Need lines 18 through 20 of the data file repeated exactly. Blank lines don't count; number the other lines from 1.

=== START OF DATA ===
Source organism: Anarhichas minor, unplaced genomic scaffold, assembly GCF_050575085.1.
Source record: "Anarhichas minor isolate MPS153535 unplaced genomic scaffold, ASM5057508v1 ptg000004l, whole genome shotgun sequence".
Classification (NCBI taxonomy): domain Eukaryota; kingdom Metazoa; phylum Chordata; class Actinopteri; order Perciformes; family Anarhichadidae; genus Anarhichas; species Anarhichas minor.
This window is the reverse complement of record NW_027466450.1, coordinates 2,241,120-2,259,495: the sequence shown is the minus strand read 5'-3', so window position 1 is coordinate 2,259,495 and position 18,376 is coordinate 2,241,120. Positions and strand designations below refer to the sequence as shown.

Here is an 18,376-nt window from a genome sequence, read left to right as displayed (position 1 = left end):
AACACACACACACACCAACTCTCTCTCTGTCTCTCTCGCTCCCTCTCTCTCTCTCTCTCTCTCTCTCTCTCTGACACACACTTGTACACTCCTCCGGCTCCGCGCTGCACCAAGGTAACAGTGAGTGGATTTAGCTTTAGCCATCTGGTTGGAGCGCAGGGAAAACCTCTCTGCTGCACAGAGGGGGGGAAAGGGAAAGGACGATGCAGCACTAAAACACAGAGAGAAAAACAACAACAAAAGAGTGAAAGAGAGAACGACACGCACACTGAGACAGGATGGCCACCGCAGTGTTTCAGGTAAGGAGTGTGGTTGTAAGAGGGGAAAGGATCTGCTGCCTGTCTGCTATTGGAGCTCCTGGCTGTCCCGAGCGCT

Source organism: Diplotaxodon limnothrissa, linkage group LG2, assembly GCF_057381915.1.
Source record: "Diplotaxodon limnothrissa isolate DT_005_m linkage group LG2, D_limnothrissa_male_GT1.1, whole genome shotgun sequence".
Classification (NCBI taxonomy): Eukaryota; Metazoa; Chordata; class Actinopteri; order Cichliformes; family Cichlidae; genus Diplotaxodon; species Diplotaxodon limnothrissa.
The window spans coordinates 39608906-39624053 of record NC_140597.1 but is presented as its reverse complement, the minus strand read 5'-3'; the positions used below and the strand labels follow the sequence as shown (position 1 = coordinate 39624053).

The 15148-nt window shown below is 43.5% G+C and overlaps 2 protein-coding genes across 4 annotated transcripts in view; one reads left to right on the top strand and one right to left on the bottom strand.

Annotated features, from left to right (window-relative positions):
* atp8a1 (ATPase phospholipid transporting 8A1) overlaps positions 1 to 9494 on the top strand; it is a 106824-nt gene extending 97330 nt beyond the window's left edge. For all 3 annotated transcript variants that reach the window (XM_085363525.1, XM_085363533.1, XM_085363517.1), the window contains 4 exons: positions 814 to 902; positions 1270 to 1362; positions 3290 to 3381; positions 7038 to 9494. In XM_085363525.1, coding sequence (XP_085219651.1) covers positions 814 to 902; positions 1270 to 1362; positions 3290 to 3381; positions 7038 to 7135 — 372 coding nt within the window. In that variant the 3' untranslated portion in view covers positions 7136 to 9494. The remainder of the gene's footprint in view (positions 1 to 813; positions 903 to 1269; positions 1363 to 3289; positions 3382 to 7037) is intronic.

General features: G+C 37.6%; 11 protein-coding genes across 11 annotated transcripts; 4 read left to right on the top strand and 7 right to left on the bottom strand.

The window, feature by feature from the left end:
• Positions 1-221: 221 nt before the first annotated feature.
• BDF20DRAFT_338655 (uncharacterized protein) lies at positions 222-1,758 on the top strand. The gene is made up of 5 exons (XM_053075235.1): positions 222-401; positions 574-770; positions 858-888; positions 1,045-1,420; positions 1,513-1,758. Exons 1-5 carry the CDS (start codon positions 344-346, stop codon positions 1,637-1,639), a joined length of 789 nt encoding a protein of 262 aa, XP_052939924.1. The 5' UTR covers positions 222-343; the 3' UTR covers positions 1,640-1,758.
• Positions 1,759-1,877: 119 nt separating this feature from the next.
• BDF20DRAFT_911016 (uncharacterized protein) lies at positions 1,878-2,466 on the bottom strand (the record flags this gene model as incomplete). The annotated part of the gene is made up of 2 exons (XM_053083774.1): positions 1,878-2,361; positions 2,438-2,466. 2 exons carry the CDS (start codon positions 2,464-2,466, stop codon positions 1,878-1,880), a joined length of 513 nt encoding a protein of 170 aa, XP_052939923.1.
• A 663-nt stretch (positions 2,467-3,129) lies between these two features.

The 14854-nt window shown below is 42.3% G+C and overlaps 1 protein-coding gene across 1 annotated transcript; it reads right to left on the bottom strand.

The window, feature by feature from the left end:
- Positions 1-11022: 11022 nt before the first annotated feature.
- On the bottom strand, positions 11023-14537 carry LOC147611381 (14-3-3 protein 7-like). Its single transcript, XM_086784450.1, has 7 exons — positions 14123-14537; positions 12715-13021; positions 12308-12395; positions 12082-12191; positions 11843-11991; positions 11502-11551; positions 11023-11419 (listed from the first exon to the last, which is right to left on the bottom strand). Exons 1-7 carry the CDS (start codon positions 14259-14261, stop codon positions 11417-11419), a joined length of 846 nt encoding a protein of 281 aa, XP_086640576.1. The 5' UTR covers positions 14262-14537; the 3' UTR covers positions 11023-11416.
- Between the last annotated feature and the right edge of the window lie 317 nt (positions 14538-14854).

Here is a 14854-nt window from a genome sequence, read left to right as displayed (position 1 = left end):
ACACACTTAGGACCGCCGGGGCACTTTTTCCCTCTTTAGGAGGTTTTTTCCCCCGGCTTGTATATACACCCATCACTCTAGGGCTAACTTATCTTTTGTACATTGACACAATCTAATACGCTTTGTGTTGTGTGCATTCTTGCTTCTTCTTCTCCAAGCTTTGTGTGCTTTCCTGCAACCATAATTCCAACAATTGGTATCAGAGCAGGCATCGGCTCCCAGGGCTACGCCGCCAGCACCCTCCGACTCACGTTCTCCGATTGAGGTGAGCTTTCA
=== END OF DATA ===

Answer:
• Positions 1,759-1,877: 119 nt separating this feature from the next.
• BDF20DRAFT_911016 (uncharacterized protein) lies at positions 1,878-2,466 on the bottom strand (the record flags this gene model as incomplete). The annotated part of the gene is made up of 2 exons (XM_053083774.1): positions 1,878-2,361; positions 2,438-2,466. 2 exons carry the CDS (start codon positions 2,464-2,466, stop codon positions 1,878-1,880), a joined length of 513 nt encoding a protein of 170 aa, XP_052939923.1.
• A 663-nt stretch (positions 2,467-3,129) lies between these two features.